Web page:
Academic journal article English Language Teaching

Thai English Teachers' Understanding of "Postmethod Pedagogy": Case Studies of University Lecturers

Academic journal article English Language Teaching

Thai English Teachers' Understanding of "Postmethod Pedagogy": Case Studies of University Lecturers

Article excerpt


This qualitative case study aimed to solicit Thai EFL university lecturers' opinions concerning postmethod pedagogy. It was motivated by an interest in how local teachers construe pedagogical innovations such as postmethod pedagogy vis-à-vis their own teaching conditions. More often than not, local teachers encounter many challenges in implementing those innovations in their own teaching. Through semi-structured interviews and unique and snowball sampling, the participants (n=6) were asked a series of questions that delved into their English teaching experiences, especially their understanding of postmethod pedagogy. Results suggested that, although the participants did not spell out exact postmethod strategies, their response patterns pointed to a high level of understanding of the postmethod pedagogy philosophy. Moreover, limitations of the study were provided and the paper was concluded with Hayes' (2008) ecological perspective on language teaching. It is recommended that qualitative research be conducted at a wider scale in order to ascertain whether and to what extent postmethod pedagogy can be successfully implemented in the EFL context.

Keywords: postmethod pedagogy, Thai EFL university lecturers

1. Introduction

Teachers of all stripes are always in search of the most optimal teaching method. All too often, new methods are conceived by Western scholars and introduced to their Asian counterparts and teachers. While one can debate endlessly whether "Western educational research [should serve as] a basis for educational reforms in Asia" (Watkins, 2008), the notion that best teaching practice is as much coveted as elusive can hardly be contested. In fact, Kumaravadivelu (2003) argues that "...methods are based on idealized concepts geared toward idealized contexts" (p. 28) and that "[a]s a predominantly top-down exercise, the conception and construction of methods have been largely guided by a one-size-fits-all, cookie-cutter approach that assumes a common clientele with common goals" (p. 28). This challenge to the traditional notion of methods brings to the fore the practical usefulness of methods in general and how teachers construe methods and apply them in their contexts in particular. While research abounds that investigates the pros and cons of existing teaching methods (e.g., Bell, 2007; Kong, 2009; Lyster & Saito, 2010), L2 vocabulary acquisition (Ammar, 2008; Tonzar & Job, 2009), the role of research in teaching effectiveness (Norris & Ortega, 2000) and the role of non-native English teachers (Mahboob, 2004), no research has focused on Thai English teachers' understanding of postmethod pedagogy - arguably a concept that will have a direct bearing on how to teach and learn a second language (L2) in the years to come. In fact, Farrell and Bennis (2013) aptly argue that "...teachers hold a complex set of beliefs about students and pedagogical practices; these beliefs have been shown to influence the instructional judgments and decisions made in the classroom" (p. 163). It is not far-fetched to assume that the same holds true for teachers' understanding of such an educational innovation as postmethod pedagogy.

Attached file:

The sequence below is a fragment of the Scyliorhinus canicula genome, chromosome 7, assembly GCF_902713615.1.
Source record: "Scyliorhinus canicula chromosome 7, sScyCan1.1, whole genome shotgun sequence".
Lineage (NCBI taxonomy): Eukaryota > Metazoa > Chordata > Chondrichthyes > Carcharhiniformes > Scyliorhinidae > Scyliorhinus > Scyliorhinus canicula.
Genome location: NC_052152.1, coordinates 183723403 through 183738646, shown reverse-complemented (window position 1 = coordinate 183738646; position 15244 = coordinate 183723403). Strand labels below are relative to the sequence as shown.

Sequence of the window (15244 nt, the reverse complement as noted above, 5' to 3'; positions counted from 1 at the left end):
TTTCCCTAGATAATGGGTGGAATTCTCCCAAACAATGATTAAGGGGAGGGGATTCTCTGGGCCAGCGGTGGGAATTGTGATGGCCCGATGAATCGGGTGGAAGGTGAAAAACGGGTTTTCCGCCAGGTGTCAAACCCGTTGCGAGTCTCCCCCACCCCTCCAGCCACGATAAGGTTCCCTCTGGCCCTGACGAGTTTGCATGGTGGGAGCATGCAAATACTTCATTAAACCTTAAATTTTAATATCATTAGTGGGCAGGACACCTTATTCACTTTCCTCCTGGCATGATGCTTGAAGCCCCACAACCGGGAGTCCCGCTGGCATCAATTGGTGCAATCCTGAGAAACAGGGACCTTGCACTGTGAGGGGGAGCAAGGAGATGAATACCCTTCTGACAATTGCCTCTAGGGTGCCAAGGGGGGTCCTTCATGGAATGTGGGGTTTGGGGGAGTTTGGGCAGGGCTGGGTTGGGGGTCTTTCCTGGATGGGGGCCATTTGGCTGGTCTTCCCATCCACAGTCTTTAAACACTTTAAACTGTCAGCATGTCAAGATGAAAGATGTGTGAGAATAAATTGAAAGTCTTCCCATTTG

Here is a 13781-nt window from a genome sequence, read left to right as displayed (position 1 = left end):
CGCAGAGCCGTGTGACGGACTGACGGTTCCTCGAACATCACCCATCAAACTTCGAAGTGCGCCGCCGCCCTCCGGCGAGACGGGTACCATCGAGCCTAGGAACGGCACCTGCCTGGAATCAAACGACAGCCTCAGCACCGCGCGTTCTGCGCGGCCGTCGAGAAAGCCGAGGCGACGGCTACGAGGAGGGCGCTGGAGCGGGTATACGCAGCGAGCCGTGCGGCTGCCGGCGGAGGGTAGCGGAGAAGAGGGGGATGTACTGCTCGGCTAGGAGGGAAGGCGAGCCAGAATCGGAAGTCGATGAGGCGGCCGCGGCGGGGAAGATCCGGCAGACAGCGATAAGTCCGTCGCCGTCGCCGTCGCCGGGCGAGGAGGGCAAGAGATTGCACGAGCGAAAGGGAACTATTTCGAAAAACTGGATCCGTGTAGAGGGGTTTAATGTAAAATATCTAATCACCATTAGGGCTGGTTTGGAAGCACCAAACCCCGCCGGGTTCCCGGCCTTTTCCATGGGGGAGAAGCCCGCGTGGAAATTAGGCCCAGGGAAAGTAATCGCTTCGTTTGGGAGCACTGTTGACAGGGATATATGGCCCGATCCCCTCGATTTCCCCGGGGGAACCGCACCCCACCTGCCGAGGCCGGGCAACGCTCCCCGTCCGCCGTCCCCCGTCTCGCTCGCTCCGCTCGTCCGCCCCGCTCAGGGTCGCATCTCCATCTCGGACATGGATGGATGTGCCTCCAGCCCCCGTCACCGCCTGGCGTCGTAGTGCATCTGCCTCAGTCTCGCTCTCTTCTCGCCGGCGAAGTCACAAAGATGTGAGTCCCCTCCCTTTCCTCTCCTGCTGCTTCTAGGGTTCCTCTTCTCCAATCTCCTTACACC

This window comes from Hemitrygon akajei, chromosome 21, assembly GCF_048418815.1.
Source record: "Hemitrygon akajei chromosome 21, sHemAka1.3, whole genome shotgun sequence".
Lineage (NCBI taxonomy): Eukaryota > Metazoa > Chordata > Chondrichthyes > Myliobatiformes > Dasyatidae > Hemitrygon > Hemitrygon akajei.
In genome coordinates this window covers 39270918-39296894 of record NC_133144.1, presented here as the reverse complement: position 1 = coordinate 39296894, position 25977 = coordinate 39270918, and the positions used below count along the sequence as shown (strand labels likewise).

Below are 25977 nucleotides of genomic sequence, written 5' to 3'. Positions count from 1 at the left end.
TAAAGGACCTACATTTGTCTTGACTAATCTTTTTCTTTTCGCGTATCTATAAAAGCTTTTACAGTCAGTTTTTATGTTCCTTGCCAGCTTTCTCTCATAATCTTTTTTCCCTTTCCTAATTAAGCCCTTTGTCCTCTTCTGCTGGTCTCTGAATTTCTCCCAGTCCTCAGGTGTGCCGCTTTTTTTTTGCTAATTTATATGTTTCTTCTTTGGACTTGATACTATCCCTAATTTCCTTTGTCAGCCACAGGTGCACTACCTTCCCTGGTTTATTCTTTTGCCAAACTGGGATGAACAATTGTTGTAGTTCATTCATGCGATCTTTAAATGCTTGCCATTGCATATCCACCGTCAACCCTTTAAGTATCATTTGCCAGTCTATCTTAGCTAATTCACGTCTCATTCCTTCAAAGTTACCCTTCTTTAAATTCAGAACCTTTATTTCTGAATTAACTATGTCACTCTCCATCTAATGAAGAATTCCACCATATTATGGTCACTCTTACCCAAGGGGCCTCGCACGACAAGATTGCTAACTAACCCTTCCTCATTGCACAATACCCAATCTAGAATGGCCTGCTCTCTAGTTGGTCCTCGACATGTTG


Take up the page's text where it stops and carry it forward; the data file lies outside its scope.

Given the dearth of research on postmethod pedagogy vis-à-vis local teachers and the importance of teachers' beliefs mentioned above, the purpose of this study is to ascertain the extent to which Thai EFL university lecturers understand the construct postmethod pedagogy. This line of research is of great importance because, oftentimes, whether an innovation such as a new method will be implemented successfully depends on the level of understanding that teachers, direct stakeholders, have about it. Postmethod pedagogy stands out as an appropriate example of the re-conceptualization of best teaching practice, thereby deserving to be studied seriously. Two main research questions guided my analysis:

RQ1: What is Thai EFL university lecturers' understanding of postmethod pedagogy? …

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